Tourists facing longer stay in Italy
Thousands of tourists have suffered due to the wildfires this summer in Europe Photo: AFP / Alberto PIZZOLI

In what is great news for UK travellers, they'll soon have travel insurance specific for extreme heat.

The past several weeks in Europe were marred by the severe heatwave which has led to a lot of chaos, forcing travellers to rethink their vacation plans. Courtesy of global heating with the El Nino weather pattern, temperatures peaked more than ever in July. It proved to be the hottest month in decades.

A couple of weeks ago, thousands of British travellers were forced to be evacuated from Rhodes Island after the popular Greek destination was struck by massive wildfires.

A new travel insurance

In order to cater to over-heating tourists from the UK, an insurance company has come up with a special plan. A US firm, Sensible Weather, may compensate travellers for the full value of their trips if temperatures reach 40°C, according to MSN.

The company already has policies against extreme rainfall for their UK customers and is currently planning to introduce an equivalent for extreme heat. Many insurance companies, including TUI, already offer their customers the said rainfall policy as part of their travel insurance schemes.

"We will soon be offering trip protection against extreme temperatures. We've found that travellers have different expectations for what's 'too hot', depending on where and when they are going somewhere," Nick Cavanaugh, chief executive of the firm and a former climate scientist, said.

"So, as we roll the product out, we will modify our offering until we find the 'sweet spot' for a given customer, location and time of year," added Cavanaugh.

How will the reimbursement work?

The former climate scientist went on to add that the heat policy could offer different payments depending on the severity of the temperature.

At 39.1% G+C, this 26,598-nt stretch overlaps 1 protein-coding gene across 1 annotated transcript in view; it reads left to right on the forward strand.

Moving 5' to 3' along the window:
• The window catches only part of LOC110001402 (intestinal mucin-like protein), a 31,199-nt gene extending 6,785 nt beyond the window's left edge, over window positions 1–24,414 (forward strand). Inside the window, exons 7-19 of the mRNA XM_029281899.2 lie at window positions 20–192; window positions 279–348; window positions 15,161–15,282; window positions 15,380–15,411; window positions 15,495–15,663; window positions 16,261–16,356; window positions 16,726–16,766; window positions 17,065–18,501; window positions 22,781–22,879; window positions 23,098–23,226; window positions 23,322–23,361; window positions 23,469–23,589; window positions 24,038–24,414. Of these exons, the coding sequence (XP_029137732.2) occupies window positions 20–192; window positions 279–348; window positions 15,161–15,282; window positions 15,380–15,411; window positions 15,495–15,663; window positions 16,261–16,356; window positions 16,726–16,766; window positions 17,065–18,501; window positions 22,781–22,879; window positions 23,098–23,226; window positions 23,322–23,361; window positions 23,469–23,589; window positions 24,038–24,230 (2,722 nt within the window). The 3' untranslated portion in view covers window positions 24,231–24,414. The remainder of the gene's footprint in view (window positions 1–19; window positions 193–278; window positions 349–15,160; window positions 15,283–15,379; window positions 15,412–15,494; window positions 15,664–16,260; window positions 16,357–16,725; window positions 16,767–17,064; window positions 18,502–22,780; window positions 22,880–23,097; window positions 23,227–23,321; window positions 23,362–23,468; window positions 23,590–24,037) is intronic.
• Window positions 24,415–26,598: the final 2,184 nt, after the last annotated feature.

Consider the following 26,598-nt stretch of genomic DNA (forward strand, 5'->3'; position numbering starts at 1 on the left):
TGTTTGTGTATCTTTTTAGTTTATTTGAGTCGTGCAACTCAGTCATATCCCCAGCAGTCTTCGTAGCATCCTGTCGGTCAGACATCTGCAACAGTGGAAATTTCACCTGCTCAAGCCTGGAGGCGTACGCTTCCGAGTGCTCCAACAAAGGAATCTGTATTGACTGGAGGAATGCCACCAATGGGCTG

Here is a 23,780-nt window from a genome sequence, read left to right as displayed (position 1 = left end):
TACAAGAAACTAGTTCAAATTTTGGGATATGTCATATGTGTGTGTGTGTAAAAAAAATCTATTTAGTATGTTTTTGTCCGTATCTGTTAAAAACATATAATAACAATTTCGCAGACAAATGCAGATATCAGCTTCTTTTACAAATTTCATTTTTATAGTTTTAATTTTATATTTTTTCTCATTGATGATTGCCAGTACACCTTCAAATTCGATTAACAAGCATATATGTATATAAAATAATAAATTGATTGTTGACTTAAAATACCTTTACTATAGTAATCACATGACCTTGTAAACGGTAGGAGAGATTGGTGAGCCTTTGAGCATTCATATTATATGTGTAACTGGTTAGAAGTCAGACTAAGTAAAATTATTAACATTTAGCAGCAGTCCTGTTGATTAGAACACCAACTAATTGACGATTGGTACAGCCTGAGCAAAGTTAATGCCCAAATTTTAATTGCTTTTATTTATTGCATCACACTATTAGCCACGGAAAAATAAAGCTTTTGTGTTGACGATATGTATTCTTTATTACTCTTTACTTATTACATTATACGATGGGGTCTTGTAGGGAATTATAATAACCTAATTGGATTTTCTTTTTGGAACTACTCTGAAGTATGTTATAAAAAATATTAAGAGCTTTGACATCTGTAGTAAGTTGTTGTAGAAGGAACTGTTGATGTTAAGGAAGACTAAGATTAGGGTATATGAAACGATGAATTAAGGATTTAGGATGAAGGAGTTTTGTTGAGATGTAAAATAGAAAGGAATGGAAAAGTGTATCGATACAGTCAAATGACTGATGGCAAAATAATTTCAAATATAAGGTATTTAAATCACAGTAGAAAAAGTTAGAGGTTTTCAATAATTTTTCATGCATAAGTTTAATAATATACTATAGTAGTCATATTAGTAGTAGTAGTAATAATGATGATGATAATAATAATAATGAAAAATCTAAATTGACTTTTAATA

Meanwhile, over the last decade, rainfall policy schemes have proven to be a successful add-on for many insurance providers. Weather derivatives, a financial instrument which lets companies hedge against the risk of weather-related losses, have grown into a multi-billion-dollar industry.

The policy for severe heat is expected to be structured in the same way as the scheme for extreme rainfalls.

"For example, 35°C or more could reimburse 50 per cent, and 40°C or more could reimburse 100 per cent. The goal is to build a coverage that maximises value to the consumer while maintaining an affordable price and enabling us to cover our financial risk exposure," explained Cavanaugh.

For rain-related insurance policies, a huge amount of historic and current weather data is used to calculate the risk of rain and accordingly come up with the cost. It is only now that more companies could be planning for insurance policy schemes for sunny weather.

TUI, a German giant in the tourism and travel sector, has suggested it would consider applying for travel insurance that would include a policy against extreme heat.

"We are always looking for ways to expand our products and features to deliver the best service for our customer's needs," a TUI spokesperson said.

Wildfires in Europe last month

Several parts of southern Europe including Spain, Greece and Italy sweltered as people were warned against going out for much of the day, saying it was dangerous due to the painfully hot temperatures. The two extended heatwaves across the Mediterranean - Charon and Cerberus - also led to wildfires, disrupting the summer vacations of thousands of tourists in the continent.

The temperatures have gone as high as 46°C, especially in islands such as Sicily. The forest fires reached countries including Turkey, Italy, Greece and Portugal.

Meanwhile, it has been reported that holidaymakers who were forced to flee from Rhodes Island last month due to the wildfires have been offered a free one-week vacation by the Greek government. The affected travellers could take up the offer in the spring or autumn of 2024.